A History of Psychology in Letters / Edition 2

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The private thoughts, emotions, hopes, and frustrations contained in this collection of letters written by key figures in psychology provide rich insight into the development of the field. From John Locke writing parenting advice in 17th century Holland to Kenneth B. Clark responding to the impact of his research on the 19th century Brown v. Board decision, this book illustrates the history of the psychology in a direct, engaging manner.

  • Uses primary source materials to provide students with a unique view of the story of psychology.
  • Features an introduction to historiography, focusing on how historians use manuscript collections in their work.
  • Includes chapter-opening material that explains the historical context, brief annotations to help clarify the content, and an epilogue that concludes these important stories in psychology.
  • The second edition adds new annotations by Benjamin, giving greater life and dimension to the learning about the people and ideas that have influenced the development of psychology.
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Editorial Reviews

From the Publisher
"A novel and interesting approach to the history of psychology."Network Review

“Texts on the history of psychology sometimes tend to bedusty and dry. A History of Psychology in Letters deliversexcitement in a way that few texts can-by enabling readers to peekin on the original letters sent by the great leaders in the historyof the field. So one learns about history in the most exciting waypossible - through the leaders' own words. The text carefullyintersperses the letters with narrative to make them cohere andflow in a seamless way. I highly recommend the book to anyone. Eventhose who thought the history of psychology to be boring will findgreat excitement in the pages of this book.” Robert J.Sternberg, Tufts University

"The first edition of this book gave teachers a uniquelypowerful tool to improve their students' grasp of the complexitiesof psychology's history and to introduce them to the processes andpleasures of research about the past.This second edition adds newand insightful chapters on several significant episodes in thehistory of psychology, such as Hugo Munsterberg's early involvementwith the psychology of law and Kenneth Clark and the Brown v. Boarddecision. A new introductory chapter makes more explicit than everbefore the ways in which (and the reasons why) historians delveinto psychology's past." Michael M. Sokal, Worcester PolytechnicInstitute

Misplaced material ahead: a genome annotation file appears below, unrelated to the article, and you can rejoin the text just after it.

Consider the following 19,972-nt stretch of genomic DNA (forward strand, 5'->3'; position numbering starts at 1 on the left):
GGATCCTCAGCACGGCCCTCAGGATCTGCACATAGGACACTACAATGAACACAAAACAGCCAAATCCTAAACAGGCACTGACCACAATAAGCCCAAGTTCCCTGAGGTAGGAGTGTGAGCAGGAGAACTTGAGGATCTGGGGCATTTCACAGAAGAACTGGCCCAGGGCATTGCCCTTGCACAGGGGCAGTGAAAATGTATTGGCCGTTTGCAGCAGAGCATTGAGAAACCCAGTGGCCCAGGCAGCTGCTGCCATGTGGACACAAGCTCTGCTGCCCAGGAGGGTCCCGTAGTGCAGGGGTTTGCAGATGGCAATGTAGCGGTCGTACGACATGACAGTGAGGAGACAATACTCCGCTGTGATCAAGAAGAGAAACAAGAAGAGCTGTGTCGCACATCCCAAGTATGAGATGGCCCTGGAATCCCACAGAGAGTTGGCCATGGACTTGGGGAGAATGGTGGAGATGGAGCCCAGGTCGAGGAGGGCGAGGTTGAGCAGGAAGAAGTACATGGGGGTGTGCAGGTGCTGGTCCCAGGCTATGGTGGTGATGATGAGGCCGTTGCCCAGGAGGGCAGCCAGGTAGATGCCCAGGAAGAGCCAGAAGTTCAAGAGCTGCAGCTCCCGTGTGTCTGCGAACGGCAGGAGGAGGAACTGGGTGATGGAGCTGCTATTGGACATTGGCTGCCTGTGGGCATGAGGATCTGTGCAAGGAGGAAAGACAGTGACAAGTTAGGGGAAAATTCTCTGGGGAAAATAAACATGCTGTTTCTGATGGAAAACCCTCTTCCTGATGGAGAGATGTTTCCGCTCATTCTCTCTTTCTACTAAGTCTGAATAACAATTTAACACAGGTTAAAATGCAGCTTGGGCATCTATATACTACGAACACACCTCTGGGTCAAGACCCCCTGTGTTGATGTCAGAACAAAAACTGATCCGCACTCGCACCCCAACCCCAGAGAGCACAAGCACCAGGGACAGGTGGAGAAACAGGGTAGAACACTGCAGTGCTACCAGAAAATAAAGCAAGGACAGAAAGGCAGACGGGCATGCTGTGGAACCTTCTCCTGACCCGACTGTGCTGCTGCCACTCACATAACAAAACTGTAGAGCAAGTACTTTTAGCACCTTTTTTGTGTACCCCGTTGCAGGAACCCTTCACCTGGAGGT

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Product Details

  • ISBN-13: 9781405126113
  • Publisher: Wiley
  • Publication date: 1/17/2006
  • Edition description: REV
  • Edition number: 2
  • Pages: 264
  • Product dimensions: 0.63 (w) x 9.21 (h) x 6.14 (d)

Meet the Author

Ludy T. Benjamin, Jr. is Professor of Psychology and Educational Psychology at Texas A&M University and is holder of the Glasscock Professorship and a Presidential Professorship in Teaching Excellence. His numerous publications include From Séance to Science: A History of the Profession of Psychology in America (with David Baker, 2004), A History of Psychology: Original Sources and Contemporary Research (edited, second edition 1997), and A Brief History of Modern Psychology (forthcoming from Blackwell).

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Table of Contents

1 Reading other people's mail : the joys of historical research 1
2 John Locke as child psychologist 15
3 On the origin of species : Darwin's crisis of 1858 27
4 John Stuart Mill and the subjection of women 41
5 An American in Leipzig 55
6 The struggle for psychology laboratories 69
7 William James and psychical research 81
8 Hugo Munsterberg and the psychology of law 95
9 A woman's struggles for graduate education 113
10 Titchener's experimentalists : no women allowed 125
11 Coming to America : Freud and Jung 139
12 The behaviorism of John B. Watson 153
13 Nazi Germany and the migration of Gestalt psychology 169
14 A social agenda for American psychology 183
15 B. F. Skinner's heir conditioner 197
16 Kenneth B. Clark and the Brown v. Board decision 213
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